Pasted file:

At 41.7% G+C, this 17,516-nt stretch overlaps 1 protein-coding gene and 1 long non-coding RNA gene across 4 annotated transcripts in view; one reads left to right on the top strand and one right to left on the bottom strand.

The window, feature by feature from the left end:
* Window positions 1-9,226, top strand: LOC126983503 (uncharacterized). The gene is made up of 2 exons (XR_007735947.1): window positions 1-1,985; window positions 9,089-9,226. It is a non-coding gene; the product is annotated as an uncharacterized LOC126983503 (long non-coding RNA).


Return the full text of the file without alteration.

At 41.7% G+C, this 17,516-nt stretch overlaps 1 protein-coding gene and 1 long non-coding RNA gene across 4 annotated transcripts in view; one reads left to right on the top strand and one right to left on the bottom strand.

The window, feature by feature from the left end:
* Window positions 1-9,226, top strand: LOC126983503 (uncharacterized). The gene is made up of 2 exons (XR_007735947.1): window positions 1-1,985; window positions 9,089-9,226. It is a non-coding gene; the product is annotated as an uncharacterized LOC126983503 (long non-coding RNA).